Health care reform will bring about sweeping changes for physicians in 2014, when provisions in the Affordable Care Act – from insuring all Americans to rewarding providers for better care – go into effect. How physicians manage these changes will determine whether they can continue to be successful in the field.
U.S. News turned to experts to examine these changes and to help doctors prepare. Michael Nusimow, CEO and co-founder of drchrono.com, an iPad-based electronic health record system, and Bill Metaxas, a podiatrist who practices in San Francisco, offered insight and say doctors can expect three main changes: a shift from private practice to medical networks, a full integration of electronic health records and changes in the health care payment model.
Prepare for a shift from private practice to medical networks.
This shift is occurring because of changes to value-based health care models, in which health care providers have to demonstrate that their services resulted in better health for their patients. Unless they do so, under Obamacare, their Medicare and Medicaid payments will be severely reduced.
Prepare for a transformation to electronic medical records.
In addition to the shift to larger practices, the industry will have to master a new way of keeping records. The Health Information Technology for Economic and Clinical Health (HITECH) Act, part of the government’s 2009 economic stimulus package, set the groundwork for health care reform. It provided $27 billion in Medicare and Medicaid incentive payments to go to doctors and hospitals that adopted electronic medical records under federally established guidelines. The legislation was passed to jump-start the transformation toward a more efficient and less expensive health care model.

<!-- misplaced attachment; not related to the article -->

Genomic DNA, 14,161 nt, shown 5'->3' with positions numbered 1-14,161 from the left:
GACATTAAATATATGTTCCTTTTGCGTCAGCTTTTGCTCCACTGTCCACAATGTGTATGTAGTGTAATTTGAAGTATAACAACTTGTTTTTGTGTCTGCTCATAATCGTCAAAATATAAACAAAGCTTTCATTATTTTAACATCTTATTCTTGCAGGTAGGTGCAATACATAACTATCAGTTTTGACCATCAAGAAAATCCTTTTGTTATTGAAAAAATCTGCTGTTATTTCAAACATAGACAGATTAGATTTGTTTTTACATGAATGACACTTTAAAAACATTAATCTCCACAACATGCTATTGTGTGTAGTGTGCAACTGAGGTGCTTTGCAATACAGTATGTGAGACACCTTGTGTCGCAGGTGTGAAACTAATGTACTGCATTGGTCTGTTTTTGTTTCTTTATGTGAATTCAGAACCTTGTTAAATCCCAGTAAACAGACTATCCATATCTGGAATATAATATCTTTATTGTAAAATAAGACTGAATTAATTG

To receive payments, doctors and hospitals must show the systems are being used to improve patient care. Doctors who began participating in the program can receive as much as $44,000 from Medicare and up to $63,750 from Medicaid. Doctors who chose to participate in the Medicare program after 2015 can also receive payments, but at a reduced rate.
Two-thirds of family doctors currently use electronic health care records, government data show. The ones who haven’t shifted yet understand the investment in time and money that will be required, Nusimow says, and some of are trying to determine whether making the shift will pay off. Many of the systems currently being used have been written by old databases rendered obsolete by technology’s movement to a cloud model, he says. Improving the usability of electronic health records can help prevent dangerous or even fatal mistakes.
Metaxas says most doctors are ready for electronic health records from the standpoint of security and patient privacy. The Health Insurance Portability and Accountability Act (HIPAA) gives patients a variety of privacy protections for personal health information obtained by medical providers. Leaked patient information can adversely affect a patient’s career, expose their financial history, or put them at risk for identity theft.
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